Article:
The key is to adjust and measure how far you hit each club in the bag.  I would recommend using a launch monitor to measure your carry distance with every club that you use in your 14 club setup.  Here is a process you can follow:

I would highly recommend each golfer create a distance chart like the sample below:

ClubCarry Distance (100%)90%80%
3 Rescue210
4 Rescue190
5 iron181
6 iron171
7 iron163
8 iron153
9 iron143
P Club130123115
Pitching Wedge118110102
SW Club1059791
LW Club908274

This might be the most important information you can use to help you play quality golf.  I have heard so many stories and have seen it first hand where golfers completely over estimate how far they hit each iron.

They hit one 7 iron 165 yards one time and think this is their carry distance.  So they step up to a 165 yard shot, hit the 7 iron and end up in a bunker.  They blade it out of the bunker and are looking at a double bogey as their reality.  Instead, if they had the right club and hit the 6 iron, their chance of hitting the middle of the green would increase greatly!

Best Option: I would highly recommend a launch monitor!

These portable devices can be used at the driving range, golf course or set up in your home net or golf simulator.  These devices are game changers not only on being able to map your bag and know your distances, but they also provide quality feedback after on every shot and provide the following information:

  • Carry Distance
  • Spin Rate
  • Launch Angle
  • Spin Axis
  • Total Distance
  • Ball Speed

This information will help you map your bag, decide on which clubs are best for your game, develop a stock shot and much more.  I love using my SkyTrak 365 days a year in my golf simulator setup.

The process for mapping your bag can looking something like this:

  • Hit 5 shots with each club in your bag.
  • Log the carry distance and total distance for each shot.
  • Eliminate any outlier numbers (poor hits or low spin rates).
  • Take the average and create a map of your bag.

If you visit any PGA Tour event you will see plenty of golfers utilizing their launch monitors.  While most can’t afford a Trackman, there are some very affordable options in the 500-2000 dollar range.  I own the SkyTrak and think the world of it.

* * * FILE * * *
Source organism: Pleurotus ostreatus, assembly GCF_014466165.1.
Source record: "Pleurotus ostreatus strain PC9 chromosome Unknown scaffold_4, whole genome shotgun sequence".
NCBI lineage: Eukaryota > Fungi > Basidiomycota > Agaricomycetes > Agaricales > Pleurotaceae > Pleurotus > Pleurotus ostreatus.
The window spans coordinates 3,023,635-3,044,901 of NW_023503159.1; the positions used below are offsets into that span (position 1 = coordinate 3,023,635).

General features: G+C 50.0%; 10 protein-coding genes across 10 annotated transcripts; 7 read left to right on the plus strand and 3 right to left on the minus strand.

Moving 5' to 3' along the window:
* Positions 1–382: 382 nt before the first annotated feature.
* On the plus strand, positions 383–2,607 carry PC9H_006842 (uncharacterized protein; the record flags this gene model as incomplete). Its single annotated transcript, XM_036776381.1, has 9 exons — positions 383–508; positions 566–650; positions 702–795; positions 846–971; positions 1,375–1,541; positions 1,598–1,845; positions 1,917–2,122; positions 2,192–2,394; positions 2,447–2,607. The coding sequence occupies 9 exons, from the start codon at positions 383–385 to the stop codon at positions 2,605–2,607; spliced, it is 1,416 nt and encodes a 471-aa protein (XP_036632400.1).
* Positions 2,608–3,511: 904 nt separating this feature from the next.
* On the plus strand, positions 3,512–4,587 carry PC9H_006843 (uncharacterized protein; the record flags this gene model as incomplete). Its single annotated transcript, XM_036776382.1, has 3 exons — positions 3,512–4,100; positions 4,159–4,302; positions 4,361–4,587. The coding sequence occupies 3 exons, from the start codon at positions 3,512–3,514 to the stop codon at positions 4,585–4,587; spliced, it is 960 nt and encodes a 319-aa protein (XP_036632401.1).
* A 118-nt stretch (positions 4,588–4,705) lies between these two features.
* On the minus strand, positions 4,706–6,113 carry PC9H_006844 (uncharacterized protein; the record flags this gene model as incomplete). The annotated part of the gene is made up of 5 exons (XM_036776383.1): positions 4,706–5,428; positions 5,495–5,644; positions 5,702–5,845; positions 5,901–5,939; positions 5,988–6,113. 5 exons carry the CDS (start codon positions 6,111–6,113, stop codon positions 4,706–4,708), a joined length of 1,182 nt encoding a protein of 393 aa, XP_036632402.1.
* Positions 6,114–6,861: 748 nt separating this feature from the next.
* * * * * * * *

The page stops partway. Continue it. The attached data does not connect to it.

Here are the top 3 options to check out:

The launch monitor can help you map your bag!

The First Rescue Clubs?

I recall Taylor Made creating a “Rescue” club around 2003 and then creating numerous lofts for this new designed.

In previous years, Adams Tight Lies had changed the way we thought of 3 woods and made them much easier to launch high and far compared to previous models.  Taylor Made took a similar approach and created a smaller head club, but with many of the same characteristics.  You might remember seeing the Adams Tight Lies info commercial played over and over again on cable television.

Other Rescue or Hybrid Related Posts:

My Secret To Golf Improvement

Let’s face it, in order to get really good at golf, we must practice frequently.  About give years ago, I made the leap and invested in a golf simulator build for my garage.  I went with a SkyTrak Launch Monitor and the TGC software and can now play over 100,000 courses including Augusta, Pebble Beach, Bethpage Black, Whistling Straits. St. Andrews and many other of the top 100 courses in the world.

This golf simulator setup, which is more affordable that you might imagine, has been a game changer.  I can now play golf everyday of the year regardless of rain, snow, cold weather or time of day.  I can practice or play rounds of golf.  I can stand in the 11th fairway at Augusta and with the auto-rewind feature I am able to practice my approach shots from various differences.

It is worth checking out through Rain or Shine Golf as they offer some incredible packages along with financing offers that are difficult to beat.

Some direct links to Rain or Shine Golf for pricing and financing: